|Daniel Denison Whedon was a pivotal figure in the struggle between Calvinism and Arminianism in nineteenth-century America. As a result of his efforts, some historians have concluded that he was responsible for a new doctrine of man that was more dependent upon philosophical principles than Scripture.|
Daniel Whedon was born March 20, 1808 in Onondaga, New York.
He graduated from Hamilton College in 1828 and took up the study of law at Rochester, New York, but soon abandoned this profession to become a teacher.
From 1830 to 1831, he taught in the Oneida Conference Seminary at Cazenovia, New York, and became a tutor at Hamilton College in 1832.
In 1833, he was elected Professor of Ancient Languages and Literature at Wesleyan University in Middletown, Connecticut.
In 1843, he became a minister in the Methodist Episcopal Church, serving churches in Pittsfield, Massachuset and Jamaica Long, Island New York.
Whedon became Professor of Logic, Rhetoric, and History at Michigan University where he served from 1845 to 1852.
After leaving Michigan University in 1852, he returned, in 1853, to pastoral ministry at Jamaica, New York. Here he served until 1856.
In 1856, the Methodist Episcopal general conference elected him to the editor of the Methodist Quarterly Review, one of the most influential periodicals of the church. Here he served for the next twenty-eight years of his life.
After ill health forced him to retire as editor of the Methodist Quarterly Review, he resided at Atlantic Highlands, New Jersey. On June 8, 1885 he died.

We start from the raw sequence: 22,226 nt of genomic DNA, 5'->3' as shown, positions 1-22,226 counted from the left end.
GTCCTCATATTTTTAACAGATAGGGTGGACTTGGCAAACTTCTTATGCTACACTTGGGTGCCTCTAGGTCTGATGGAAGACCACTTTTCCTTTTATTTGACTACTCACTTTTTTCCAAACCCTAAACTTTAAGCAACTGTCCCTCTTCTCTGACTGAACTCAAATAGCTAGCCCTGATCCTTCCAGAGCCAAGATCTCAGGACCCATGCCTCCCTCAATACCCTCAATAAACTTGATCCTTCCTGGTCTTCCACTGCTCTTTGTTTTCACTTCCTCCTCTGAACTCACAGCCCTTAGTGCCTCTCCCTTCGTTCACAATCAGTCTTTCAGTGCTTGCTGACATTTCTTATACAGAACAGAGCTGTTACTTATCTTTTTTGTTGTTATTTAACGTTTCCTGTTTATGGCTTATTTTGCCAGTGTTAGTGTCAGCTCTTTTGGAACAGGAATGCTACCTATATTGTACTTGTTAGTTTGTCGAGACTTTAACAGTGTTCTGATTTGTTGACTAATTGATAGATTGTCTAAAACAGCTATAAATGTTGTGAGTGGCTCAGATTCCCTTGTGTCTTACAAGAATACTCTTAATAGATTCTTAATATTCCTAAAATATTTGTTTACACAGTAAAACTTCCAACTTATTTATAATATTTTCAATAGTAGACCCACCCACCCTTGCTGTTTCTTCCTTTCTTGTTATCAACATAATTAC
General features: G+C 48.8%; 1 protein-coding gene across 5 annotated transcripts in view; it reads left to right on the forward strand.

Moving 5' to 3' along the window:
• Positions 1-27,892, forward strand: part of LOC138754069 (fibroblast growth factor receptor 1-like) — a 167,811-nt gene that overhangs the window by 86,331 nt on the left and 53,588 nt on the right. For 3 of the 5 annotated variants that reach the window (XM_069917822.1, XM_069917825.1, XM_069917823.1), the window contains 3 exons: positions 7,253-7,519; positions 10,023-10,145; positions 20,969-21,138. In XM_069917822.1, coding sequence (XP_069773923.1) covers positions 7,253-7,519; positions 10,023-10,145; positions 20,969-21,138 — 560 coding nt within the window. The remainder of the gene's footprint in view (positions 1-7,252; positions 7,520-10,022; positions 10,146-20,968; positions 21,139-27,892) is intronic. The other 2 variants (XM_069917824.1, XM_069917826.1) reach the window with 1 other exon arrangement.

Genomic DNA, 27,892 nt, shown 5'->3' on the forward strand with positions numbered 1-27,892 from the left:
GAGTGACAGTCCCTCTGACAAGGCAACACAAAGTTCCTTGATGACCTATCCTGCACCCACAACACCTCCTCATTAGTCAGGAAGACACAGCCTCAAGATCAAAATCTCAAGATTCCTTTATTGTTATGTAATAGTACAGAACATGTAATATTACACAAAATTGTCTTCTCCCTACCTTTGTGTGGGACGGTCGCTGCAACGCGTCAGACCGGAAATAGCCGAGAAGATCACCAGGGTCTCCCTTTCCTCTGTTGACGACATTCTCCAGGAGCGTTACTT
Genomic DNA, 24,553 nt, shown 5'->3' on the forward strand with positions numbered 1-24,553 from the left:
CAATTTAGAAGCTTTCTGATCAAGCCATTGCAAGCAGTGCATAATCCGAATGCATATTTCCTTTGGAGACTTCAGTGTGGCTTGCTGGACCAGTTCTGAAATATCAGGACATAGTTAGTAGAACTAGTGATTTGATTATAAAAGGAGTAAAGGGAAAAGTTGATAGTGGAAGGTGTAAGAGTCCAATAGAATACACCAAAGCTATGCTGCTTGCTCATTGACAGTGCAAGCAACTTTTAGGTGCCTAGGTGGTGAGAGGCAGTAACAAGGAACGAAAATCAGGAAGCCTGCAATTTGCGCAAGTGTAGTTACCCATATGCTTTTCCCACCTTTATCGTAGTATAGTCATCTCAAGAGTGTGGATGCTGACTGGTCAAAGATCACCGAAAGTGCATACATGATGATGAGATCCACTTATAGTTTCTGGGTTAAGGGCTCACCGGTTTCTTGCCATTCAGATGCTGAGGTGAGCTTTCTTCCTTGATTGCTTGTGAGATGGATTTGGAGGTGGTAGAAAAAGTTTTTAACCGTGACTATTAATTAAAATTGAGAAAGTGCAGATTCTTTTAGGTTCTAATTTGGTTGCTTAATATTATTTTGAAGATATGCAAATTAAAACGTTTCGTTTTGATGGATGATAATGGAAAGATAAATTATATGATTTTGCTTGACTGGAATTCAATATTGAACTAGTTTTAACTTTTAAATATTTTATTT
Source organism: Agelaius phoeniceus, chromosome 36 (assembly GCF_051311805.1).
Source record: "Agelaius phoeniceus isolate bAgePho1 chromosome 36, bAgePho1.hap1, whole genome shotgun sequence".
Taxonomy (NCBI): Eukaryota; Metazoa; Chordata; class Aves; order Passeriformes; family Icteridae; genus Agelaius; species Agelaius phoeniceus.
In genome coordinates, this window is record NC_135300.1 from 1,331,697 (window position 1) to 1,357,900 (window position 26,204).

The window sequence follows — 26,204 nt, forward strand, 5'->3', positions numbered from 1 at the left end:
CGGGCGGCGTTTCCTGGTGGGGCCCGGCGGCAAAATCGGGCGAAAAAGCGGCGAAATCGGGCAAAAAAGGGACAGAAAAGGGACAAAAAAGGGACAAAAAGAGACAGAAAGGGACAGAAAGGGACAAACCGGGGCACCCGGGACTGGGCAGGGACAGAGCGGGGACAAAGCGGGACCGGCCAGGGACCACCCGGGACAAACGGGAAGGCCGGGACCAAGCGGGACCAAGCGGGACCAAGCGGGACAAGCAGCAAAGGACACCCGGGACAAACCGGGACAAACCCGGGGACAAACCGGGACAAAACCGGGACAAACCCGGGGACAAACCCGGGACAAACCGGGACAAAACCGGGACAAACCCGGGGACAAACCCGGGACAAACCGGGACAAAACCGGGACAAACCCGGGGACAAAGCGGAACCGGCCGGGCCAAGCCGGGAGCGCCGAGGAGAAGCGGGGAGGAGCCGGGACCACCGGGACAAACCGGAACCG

Daniel Whedon’s most significant contributions to Methodist theology is probably in the area of developing an indigenous Methodist theology. His book on the Freedom of the Will and his article in Bibliotheca Sacra (1862) “Doctrines of Methodist” are his best-known contributions in this area.
Whedon, Daniel. Homer. An Address Delivered Before the Belles Lettres and Union Philosophical Societies of Dickinson College, July 11th, 1855. Carlisle: Printed at the Herald Office, 1855.
________. Sermons and Expository Lectures. 6th ed. New York: D. Appleton and Company, 1855.
________. The Methodist Review. New York: the Methodist Book Concern,1856-84.
________. Public Addresses, Collegiate and Popular. New York: Carlton & Porter, 1856.
________. Commentary on the New Testament. 5 Vols. New York: Eaton & Mains, 1860-75.
________. The Freedom of the Will as a Basis of Human Responsibility and a Divine Government. New York: Carlton & Porter, 1864.
________. The Antislavery Struggle and Triumph in the Methodist Episcopal Church. New York: Phillips & Hunt, 1881.
________. Commentary on the Old Testament. 7 Vols. New York: [n.p.], 1880-86.
E. S. Bucke, History of American Methodism (1964)
Simpson, Cyclopedia (1878)
Harmon, ed., Encyclopedia of World Methodism